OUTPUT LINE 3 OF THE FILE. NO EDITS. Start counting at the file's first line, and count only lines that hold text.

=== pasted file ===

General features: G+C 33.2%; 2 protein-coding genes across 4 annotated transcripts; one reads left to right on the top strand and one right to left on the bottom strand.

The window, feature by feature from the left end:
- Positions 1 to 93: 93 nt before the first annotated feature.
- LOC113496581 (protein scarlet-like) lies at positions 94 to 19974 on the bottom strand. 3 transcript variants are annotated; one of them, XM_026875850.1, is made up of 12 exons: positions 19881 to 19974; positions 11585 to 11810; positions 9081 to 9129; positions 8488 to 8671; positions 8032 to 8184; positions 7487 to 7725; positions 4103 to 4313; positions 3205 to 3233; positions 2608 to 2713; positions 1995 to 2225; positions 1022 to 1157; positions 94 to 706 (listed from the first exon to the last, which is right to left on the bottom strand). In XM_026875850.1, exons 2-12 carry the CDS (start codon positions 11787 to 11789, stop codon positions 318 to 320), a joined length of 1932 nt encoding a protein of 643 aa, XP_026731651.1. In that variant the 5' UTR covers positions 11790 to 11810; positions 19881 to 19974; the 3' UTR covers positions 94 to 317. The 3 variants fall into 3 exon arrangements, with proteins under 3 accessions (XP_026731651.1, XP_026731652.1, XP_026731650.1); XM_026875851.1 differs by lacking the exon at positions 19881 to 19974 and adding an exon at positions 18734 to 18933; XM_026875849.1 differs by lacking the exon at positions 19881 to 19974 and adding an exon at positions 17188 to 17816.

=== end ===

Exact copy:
- Positions 1 to 93: 93 nt before the first annotated feature.